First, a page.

Ray Lewis will be yelling Sunday, not laughing. That's his tradition/superstition.

What you call a superstition I call personal tradition. Most college or university football programs have a few long-running habits that need no explanation to outsiders and are considered vital to success. What a lot of people don’t know is that whether it’s a team tradition or just a coincidence to other people, the whole process of ceremonial preparation for football begins long before game day. It’s a sometimes quirky process that San Francisco 49ers and Baltimore Ravens players are working through right now before the most important game of their lives.

Fridays before a game during the warm up for light strip run through were often open for a bit of levity to keep things loose after a week of work. The equipment staff gave out game jerseys and pants on Fridays before a game and we wore them that afternoon to final pregame drills. Often we’d switch jerseys with someone else. The position didn’t matter, as long as you could fit in the other guy’s number. If we were coming off a loss we’d have Big Hat Friday, which is self-explanatory.  The bigger the hat, the more respect. The coaching staff knew better than to mess with an asylum of primates. As long as we ran around without running into each other, it helped far more than it hurt.

The offensive line, predictably lower key, went for Wendy’s Frosties as a group the night before a game. Receivers had short film sessions with the quarterbacks. The DBs had breakdance parties in the squash courts. Before home games some guys debated spending the night with their girlfriends. Others got their hair braided. No matter what they looked like on the road you were just thankful for a teammate who didn’t snore louder than you.

On game days I’d have a quick hot-cold bath at noon followed by a half-hour stretch. From 1-3 p.m. our aisle hosted a 007 Goldeneye tournament while players rolled in, ate lunch and loosened up. After half a season of slaughter, the offensive line broke off and started a Jenga pool of their own in protest. I know of at least one defensive captain who didn’t eat on games days except for a banana a few hours before kick-off. Most guys listened to music and walked around the field before the game. Others found a quiet place for an hour. There wasn’t a lot of loud talking, as instead there was a low hum that was equal parts pre-game process and slow ritual.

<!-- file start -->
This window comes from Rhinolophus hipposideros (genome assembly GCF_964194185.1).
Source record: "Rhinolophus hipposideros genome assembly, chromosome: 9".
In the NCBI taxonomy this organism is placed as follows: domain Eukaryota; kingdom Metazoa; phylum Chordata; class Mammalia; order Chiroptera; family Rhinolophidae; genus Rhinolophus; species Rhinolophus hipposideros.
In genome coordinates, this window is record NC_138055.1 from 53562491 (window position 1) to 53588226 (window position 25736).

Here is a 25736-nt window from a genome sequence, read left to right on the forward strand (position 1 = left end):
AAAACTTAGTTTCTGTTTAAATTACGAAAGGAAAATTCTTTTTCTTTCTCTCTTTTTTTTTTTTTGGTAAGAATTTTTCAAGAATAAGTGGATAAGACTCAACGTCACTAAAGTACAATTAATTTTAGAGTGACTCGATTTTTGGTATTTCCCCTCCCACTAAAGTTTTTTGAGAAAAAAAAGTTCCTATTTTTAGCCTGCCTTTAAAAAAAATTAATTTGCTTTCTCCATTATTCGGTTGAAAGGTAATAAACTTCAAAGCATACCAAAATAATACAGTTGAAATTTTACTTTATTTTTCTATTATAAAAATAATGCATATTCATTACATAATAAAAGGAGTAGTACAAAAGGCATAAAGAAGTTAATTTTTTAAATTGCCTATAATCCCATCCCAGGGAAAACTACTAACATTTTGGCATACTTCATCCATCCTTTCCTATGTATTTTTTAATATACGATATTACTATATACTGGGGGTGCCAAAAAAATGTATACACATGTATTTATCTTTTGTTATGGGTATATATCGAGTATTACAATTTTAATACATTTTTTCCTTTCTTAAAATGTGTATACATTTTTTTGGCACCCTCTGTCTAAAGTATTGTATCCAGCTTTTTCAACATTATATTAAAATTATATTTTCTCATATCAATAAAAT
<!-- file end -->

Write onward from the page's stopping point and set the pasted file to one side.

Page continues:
I wore my training camp cleats and gloves on game days as a reminder of why I was there in the first place. Each summer camp I broke in a new pair of cleats and gloves and saved them for games. In my four years as a player in college, we never lost a season opener. Simon Fraser University came out of camp like a strong every time. Coincidence? Whatever makes you feel better. Your superstition is my reality.

My favorite routine was when another receiver wore a freshly cut off sleeve from used team shirts instead of a beanie on his head. He took this extremely seriously and would patrol the locker room with a pair of scissors from the training table when he ran out of sleeves halfway through the year. One corner wore so many headbands it’s a marvel he didn’t pass out from oxygen deprivation. Eye black was also an amazing chest infuser for some guys. Other than specific gear, my go-to routine was ten minutes of silence with a towel over my head after warm ups. The adrenalin didn’t shut off for four or five hours, so the moment of relaxation as it kicked in before the coach’s pre-game speech was great as focus and excitement balanced each other out.

Before my senior year I was tapped by one of the departing captains to be the next fight song leader. We only sang Vista after victories, and if you fanned the delivery, you were done for good. My career ended after a close loss in a shootout for a playoff spot, and it burned pretty bad not to sing Vista on my way out, but I never dropped the torch. The running back I handed the job to never got to sing it when the team crashed and went winless the next year despite his career ending as the school’s all-time leading rusher. The game can be cruel that way, and some privileges you only really appreciate later. Now we sing it at reunions and Super Bowl parties. You never forget traditions, just like you never doubt a superstition.

The beauty of personal rituals and team traditions exists only for those who believe in them. I know Ray Lewis will do his dance Sunday, and the 49ers will stick with whatever makes them tick. Whatever the magic words, alchemy, or lucky numbers, you don’t mess with the winning formula in the biggest game of the year. That’s when it works the best. That’s when superstitions are made into winning traditions.

Luke Purm is a freelance writer and former college football player (a wide receiver at Simon Fraser University) with an inside look at the sights and sounds from the huddle, down the field, through the air, in the endzone, under the pile, out of the locker room, on the scoreboard, and everywhere else football sweats, smells, yells, breathes and collides with life. Follow him on Twitter.